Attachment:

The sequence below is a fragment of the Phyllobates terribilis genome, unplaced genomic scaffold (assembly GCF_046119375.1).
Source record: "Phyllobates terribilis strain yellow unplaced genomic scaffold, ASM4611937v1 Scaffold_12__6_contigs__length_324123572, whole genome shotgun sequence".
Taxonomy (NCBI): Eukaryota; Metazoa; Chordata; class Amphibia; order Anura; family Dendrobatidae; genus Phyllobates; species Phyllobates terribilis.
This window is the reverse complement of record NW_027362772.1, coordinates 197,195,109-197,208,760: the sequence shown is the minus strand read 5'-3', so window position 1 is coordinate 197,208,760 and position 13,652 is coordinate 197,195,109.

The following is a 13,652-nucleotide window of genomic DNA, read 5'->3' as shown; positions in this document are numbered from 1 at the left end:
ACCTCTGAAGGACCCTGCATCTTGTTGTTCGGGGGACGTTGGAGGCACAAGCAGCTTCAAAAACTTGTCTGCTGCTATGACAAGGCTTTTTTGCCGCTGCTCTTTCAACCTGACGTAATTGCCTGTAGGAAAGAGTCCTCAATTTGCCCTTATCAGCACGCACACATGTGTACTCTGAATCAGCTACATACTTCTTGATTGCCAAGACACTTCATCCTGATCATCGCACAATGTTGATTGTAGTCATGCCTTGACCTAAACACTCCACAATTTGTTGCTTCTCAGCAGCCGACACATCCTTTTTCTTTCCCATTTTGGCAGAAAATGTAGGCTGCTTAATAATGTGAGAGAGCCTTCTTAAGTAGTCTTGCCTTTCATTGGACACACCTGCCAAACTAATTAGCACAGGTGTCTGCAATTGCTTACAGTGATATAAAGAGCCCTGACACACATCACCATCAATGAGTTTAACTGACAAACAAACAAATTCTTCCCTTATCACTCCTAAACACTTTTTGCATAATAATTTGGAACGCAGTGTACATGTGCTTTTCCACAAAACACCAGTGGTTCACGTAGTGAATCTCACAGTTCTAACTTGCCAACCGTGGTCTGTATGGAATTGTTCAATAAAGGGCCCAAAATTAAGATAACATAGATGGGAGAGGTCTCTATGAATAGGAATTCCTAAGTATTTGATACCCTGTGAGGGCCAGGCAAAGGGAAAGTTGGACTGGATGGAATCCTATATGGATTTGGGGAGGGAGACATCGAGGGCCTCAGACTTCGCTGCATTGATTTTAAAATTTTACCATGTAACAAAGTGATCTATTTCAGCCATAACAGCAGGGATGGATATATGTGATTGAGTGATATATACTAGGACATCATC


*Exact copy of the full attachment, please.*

The sequence below is a fragment of the Phyllobates terribilis genome, unplaced genomic scaffold (assembly GCF_046119375.1).
Source record: "Phyllobates terribilis strain yellow unplaced genomic scaffold, ASM4611937v1 Scaffold_12__6_contigs__length_324123572, whole genome shotgun sequence".
Taxonomy (NCBI): Eukaryota; Metazoa; Chordata; class Amphibia; order Anura; family Dendrobatidae; genus Phyllobates; species Phyllobates terribilis.
This window is the reverse complement of record NW_027362772.1, coordinates 197,195,109-197,208,760: the sequence shown is the minus strand read 5'-3', so window position 1 is coordinate 197,208,760 and position 13,652 is coordinate 197,195,109.

The following is a 13,652-nucleotide window of genomic DNA, read 5'->3' as shown; positions in this document are numbered from 1 at the left end:
ACCTCTGAAGGACCCTGCATCTTGTTGTTCGGGGGACGTTGGAGGCACAAGCAGCTTCAAAAACTTGTCTGCTGCTATGACAAGGCTTTTTTGCCGCTGCTCTTTCAACCTGACGTAATTGCCTGTAGGAAAGAGTCCTCAATTTGCCCTTATCAGCACGCACACATGTGTACTCTGAATCAGCTACATACTTCTTGATTGCCAAGACACTTCATCCTGATCATCGCACAATGTTGATTGTAGTCATGCCTTGACCTAAACACTCCACAATTTGTTGCTTCTCAGCAGCCGACACATCCTTTTTCTTTCCCATTTTGGCAGAAAATGTAGGCTGCTTAATAATGTGAGAGAGCCTTCTTAAGTAGTCTTGCCTTTCATTGGACACACCTGCCAAACTAATTAGCACAGGTGTCTGCAATTGCTTACAGTGATATAAAGAGCCCTGACACACATCACCATCAATGAGTTTAACTGACAAACAAACAAATTCTTCCCTTATCACTCCTAAACACTTTTTGCATAATAATTTGGAACGCAGTGTACATGTGCTTTTCCACAAAACACCAGTGGTTCACGTAGTGAATCTCACAGTTCTAACTTGCCAACCGTGGTCTGTATGGAATTGTTCAATAAAGGGCCCAAAATTAAGATAACATAGATGGGAGAGGTCTCTATGAATAGGAATTCCTAAGTATTTGATACCCTGTGAGGGCCAGGCAAAGGGAAAGTTGGACTGGATGGAATCCTATATGGATTTGGGGAGGGAGACATCGAGGGCCTCAGACTTCGCTGCATTGATTTTAAAATTTTACCATGTAACAAAGTGATCTATTTCAGCCATAACAGCAGGGATGGATATATGTGATTGAGTGATATATACTAGGACATCATC